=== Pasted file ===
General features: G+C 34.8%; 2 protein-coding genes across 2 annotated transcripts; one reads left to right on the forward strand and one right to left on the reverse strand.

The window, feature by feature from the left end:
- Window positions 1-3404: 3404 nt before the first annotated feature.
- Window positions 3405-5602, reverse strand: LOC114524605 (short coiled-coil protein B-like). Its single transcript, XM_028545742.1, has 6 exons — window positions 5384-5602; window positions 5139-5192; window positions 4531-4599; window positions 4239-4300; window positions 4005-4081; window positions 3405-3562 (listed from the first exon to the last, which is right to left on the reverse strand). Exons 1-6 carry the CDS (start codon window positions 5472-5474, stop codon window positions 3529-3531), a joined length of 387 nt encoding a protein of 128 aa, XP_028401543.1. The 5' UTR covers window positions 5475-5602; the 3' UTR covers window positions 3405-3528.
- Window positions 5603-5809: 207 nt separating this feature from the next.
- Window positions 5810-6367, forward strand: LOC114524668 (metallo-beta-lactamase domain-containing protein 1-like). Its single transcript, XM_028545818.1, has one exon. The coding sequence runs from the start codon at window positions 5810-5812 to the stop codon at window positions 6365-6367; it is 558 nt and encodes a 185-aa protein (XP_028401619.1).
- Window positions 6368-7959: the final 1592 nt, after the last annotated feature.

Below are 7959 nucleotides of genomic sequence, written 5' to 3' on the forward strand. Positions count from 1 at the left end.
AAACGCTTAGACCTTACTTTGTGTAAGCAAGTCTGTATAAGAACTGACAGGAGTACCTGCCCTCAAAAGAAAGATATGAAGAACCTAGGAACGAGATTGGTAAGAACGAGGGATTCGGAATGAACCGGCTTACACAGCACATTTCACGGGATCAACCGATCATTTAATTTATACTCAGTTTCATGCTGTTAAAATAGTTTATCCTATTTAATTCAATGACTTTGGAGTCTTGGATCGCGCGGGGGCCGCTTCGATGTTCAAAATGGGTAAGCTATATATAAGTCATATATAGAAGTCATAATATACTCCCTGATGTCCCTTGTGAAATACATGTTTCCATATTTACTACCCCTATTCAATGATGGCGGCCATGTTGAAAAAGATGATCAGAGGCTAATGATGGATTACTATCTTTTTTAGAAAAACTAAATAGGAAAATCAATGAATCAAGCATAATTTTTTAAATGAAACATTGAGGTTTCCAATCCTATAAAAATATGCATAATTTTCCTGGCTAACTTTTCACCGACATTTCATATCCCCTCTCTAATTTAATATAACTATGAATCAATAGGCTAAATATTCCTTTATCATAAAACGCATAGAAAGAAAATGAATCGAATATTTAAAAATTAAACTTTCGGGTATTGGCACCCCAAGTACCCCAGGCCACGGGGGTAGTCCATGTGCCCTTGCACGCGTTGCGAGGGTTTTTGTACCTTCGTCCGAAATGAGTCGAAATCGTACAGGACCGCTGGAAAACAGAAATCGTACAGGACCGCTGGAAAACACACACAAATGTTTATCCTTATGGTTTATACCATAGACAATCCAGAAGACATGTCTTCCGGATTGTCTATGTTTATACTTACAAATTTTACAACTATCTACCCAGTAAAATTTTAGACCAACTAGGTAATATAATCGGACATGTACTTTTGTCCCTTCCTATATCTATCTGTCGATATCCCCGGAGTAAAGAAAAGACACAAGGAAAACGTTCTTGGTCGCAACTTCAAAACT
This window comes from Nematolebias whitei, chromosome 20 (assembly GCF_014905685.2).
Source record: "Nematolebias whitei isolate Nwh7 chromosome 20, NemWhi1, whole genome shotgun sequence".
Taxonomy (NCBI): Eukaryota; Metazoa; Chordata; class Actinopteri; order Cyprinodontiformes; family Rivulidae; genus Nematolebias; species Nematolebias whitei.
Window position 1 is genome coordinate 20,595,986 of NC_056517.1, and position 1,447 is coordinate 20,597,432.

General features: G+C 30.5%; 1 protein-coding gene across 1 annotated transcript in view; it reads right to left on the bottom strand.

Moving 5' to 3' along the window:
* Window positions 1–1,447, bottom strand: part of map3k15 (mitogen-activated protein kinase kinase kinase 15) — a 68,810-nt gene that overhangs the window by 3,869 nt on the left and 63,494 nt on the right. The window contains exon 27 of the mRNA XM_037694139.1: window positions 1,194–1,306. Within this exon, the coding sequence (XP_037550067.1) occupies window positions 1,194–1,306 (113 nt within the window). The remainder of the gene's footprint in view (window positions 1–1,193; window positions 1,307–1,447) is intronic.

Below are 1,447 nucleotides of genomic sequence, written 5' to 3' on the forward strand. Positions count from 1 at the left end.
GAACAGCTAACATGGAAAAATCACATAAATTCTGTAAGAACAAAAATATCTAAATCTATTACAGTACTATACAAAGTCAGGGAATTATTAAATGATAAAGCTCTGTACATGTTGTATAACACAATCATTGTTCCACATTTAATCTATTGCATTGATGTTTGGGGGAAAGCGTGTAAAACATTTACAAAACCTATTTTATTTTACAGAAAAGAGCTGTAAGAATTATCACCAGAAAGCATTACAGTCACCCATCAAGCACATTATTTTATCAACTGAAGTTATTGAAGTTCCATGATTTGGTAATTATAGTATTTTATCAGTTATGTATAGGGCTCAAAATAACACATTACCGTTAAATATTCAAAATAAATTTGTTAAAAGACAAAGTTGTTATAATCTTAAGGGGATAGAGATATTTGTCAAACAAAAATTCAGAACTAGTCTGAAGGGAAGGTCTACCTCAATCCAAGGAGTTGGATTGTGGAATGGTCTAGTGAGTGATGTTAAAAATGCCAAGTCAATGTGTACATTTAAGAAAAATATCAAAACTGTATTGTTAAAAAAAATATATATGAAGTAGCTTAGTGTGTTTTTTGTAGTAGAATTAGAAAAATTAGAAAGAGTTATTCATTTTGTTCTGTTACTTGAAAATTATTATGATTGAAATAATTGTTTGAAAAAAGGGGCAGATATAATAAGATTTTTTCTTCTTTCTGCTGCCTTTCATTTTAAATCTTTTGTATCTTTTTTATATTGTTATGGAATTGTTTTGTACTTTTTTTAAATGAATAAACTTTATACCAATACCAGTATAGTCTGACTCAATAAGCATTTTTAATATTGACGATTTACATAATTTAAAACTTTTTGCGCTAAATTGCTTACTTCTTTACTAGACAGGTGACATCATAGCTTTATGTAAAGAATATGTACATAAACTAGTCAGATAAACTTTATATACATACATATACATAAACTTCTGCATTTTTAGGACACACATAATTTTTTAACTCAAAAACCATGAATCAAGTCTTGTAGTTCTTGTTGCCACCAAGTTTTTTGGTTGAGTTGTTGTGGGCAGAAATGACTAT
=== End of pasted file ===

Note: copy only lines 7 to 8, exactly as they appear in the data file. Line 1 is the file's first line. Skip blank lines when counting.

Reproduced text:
- Window positions 6368-7959: the final 1592 nt, after the last annotated feature.

Below are 7959 nucleotides of genomic sequence, written 5' to 3' on the forward strand. Positions count from 1 at the left end.